China Repo Rate Snaps 3-Day Drop as U.S. Data Improves Outlook

Oct. 17 (Bloomberg) -- China’s money-market rate rose, snapping a three-day decline, as an improvement in the U.S. economy brightened the outlook for regional and global growth.

A government report today may show U.S. housing starts increased to a four-year high after data yesterday that saw factory output beat analysts’ estimates and home-builder confidence climb to the highest in six years. The People’s Bank of China gauged demand for a sale of seven- and 14-day reverse-repurchase contracts due tomorrow, according to a trader at a primary dealer required to bid at the auctions.

“The upmove is due to the general risk-on sentiment,” said Frances Cheung, a strategist at Credit Agricole CIB in Hong Kong. “There’s nothing special regarding liquidity, which remains easier than before the holiday,” she said, referring to the week-long break at the start of October.

The seven-day repurchase rate, a gauge of interbank funding availability, climbed seven basis points to 2.87 percent in Shanghai, according to a weighted average compiled by the National Interbank Funding Center. It touched 2.70 percent yesterday and on Oct. 12, the lowest since Sept. 4.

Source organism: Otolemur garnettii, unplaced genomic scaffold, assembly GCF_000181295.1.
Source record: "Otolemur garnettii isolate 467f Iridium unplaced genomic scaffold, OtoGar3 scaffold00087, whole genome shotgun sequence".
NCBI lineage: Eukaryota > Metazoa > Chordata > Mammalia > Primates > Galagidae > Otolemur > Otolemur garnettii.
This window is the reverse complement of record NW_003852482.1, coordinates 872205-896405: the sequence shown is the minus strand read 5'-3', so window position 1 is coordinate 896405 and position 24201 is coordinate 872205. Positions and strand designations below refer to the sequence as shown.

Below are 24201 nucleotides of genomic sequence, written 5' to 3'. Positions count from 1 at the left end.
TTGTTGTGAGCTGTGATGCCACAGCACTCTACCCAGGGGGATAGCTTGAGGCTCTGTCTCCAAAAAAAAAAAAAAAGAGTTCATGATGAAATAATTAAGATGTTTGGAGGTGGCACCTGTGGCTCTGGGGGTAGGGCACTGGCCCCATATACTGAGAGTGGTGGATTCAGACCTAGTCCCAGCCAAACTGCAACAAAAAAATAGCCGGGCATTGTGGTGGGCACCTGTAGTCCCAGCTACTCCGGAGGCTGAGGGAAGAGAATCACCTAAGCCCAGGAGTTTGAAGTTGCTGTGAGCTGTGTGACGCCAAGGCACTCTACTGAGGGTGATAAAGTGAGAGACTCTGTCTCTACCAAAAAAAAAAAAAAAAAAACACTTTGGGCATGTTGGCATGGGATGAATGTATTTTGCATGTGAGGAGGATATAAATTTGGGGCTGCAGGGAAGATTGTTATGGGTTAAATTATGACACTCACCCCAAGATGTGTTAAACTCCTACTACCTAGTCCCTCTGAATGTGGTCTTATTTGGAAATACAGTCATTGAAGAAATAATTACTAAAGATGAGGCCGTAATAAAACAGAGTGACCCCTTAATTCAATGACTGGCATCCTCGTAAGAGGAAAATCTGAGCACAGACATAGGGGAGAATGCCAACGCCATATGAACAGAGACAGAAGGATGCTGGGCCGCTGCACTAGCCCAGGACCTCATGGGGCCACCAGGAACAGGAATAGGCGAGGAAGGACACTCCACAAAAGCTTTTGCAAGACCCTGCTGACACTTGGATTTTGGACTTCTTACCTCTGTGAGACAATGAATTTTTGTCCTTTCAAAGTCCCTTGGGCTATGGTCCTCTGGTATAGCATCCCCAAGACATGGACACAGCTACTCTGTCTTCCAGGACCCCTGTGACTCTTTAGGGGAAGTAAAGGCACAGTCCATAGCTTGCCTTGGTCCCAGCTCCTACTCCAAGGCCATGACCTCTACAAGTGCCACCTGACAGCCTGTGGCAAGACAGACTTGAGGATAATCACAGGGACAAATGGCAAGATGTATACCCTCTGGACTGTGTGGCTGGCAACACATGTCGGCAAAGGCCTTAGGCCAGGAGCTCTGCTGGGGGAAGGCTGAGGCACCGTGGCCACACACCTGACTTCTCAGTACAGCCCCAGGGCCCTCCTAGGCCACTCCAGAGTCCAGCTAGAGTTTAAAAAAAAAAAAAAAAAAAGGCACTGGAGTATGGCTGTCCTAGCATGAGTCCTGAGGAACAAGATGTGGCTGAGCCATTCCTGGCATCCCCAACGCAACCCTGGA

The PBOC added 76 billion yuan ($12 billion) to the banking system yesterday using reverse-repurchase contracts. It sold 18 billion yuan of seven-day reverse repos at 3.35 percent, unchanged from the last auction on Oct. 11, according to a central bank statement published on its website. The monetary authority also conducted 58 billion yuan of 28-day reverse repos at 3.60 percent, the same as the rate on Oct. 9.

Interest-Rate Swaps

The one-year interest-rate swap, the fixed cost to receive the seven-day repo rate, climbed four basis points to 3.13 percent in Shanghai, according to data compiled by Bloomberg. The yield on the 2.95 percent government bonds due August 2017 rose one basis point, or 0.01 percentage point, to 3.20 percent, Chinabond data show.

The finance ministry sold at least 26 billion yuan of one-year bonds at an average yield of 2.94 percent today, according to a trader at a finance company that participates in government debt auctions. The average yield compared with the 2.75 percent median estimate in a Bloomberg News survey of 4 fixed-income analysts and traders.

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